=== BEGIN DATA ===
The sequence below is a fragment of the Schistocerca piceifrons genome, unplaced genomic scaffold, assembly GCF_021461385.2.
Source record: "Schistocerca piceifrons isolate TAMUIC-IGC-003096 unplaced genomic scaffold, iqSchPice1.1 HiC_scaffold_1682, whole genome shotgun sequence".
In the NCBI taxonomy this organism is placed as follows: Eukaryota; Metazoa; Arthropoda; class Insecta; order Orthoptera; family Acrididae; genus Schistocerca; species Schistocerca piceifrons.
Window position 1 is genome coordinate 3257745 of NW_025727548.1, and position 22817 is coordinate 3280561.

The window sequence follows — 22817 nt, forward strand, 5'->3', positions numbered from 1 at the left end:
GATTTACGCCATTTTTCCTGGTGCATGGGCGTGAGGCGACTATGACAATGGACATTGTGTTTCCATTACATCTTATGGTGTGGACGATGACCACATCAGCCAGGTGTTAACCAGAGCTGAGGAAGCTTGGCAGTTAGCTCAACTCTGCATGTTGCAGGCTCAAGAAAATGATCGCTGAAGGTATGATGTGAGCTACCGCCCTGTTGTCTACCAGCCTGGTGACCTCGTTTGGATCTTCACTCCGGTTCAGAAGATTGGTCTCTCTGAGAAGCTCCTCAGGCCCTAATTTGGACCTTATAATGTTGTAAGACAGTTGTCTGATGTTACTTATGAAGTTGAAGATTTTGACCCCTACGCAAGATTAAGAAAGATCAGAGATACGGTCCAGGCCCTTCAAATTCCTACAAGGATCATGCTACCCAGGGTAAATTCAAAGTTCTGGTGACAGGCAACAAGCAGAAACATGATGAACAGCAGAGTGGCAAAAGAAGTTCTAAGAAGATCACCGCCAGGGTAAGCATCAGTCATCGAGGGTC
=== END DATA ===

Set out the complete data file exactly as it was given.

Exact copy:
The sequence below is a fragment of the Schistocerca piceifrons genome, unplaced genomic scaffold, assembly GCF_021461385.2.
Source record: "Schistocerca piceifrons isolate TAMUIC-IGC-003096 unplaced genomic scaffold, iqSchPice1.1 HiC_scaffold_1682, whole genome shotgun sequence".
In the NCBI taxonomy this organism is placed as follows: Eukaryota; Metazoa; Arthropoda; class Insecta; order Orthoptera; family Acrididae; genus Schistocerca; species Schistocerca piceifrons.
Window position 1 is genome coordinate 3257745 of NW_025727548.1, and position 22817 is coordinate 3280561.

The window sequence follows — 22817 nt, forward strand, 5'->3', positions numbered from 1 at the left end:
GATTTACGCCATTTTTCCTGGTGCATGGGCGTGAGGCGACTATGACAATGGACATTGTGTTTCCATTACATCTTATGGTGTGGACGATGACCACATCAGCCAGGTGTTAACCAGAGCTGAGGAAGCTTGGCAGTTAGCTCAACTCTGCATGTTGCAGGCTCAAGAAAATGATCGCTGAAGGTATGATGTGAGCTACCGCCCTGTTGTCTACCAGCCTGGTGACCTCGTTTGGATCTTCACTCCGGTTCAGAAGATTGGTCTCTCTGAGAAGCTCCTCAGGCCCTAATTTGGACCTTATAATGTTGTAAGACAGTTGTCTGATGTTACTTATGAAGTTGAAGATTTTGACCCCTACGCAAGATTAAGAAAGATCAGAGATACGGTCCAGGCCCTTCAAATTCCTACAAGGATCATGCTACCCAGGGTAAATTCAAAGTTCTGGTGACAGGCAACAAGCAGAAACATGATGAACAGCAGAGTGGCAAAAGAAGTTCTAAGAAGATCACCGCCAGGGTAAGCATCAGTCATCGAGGGTC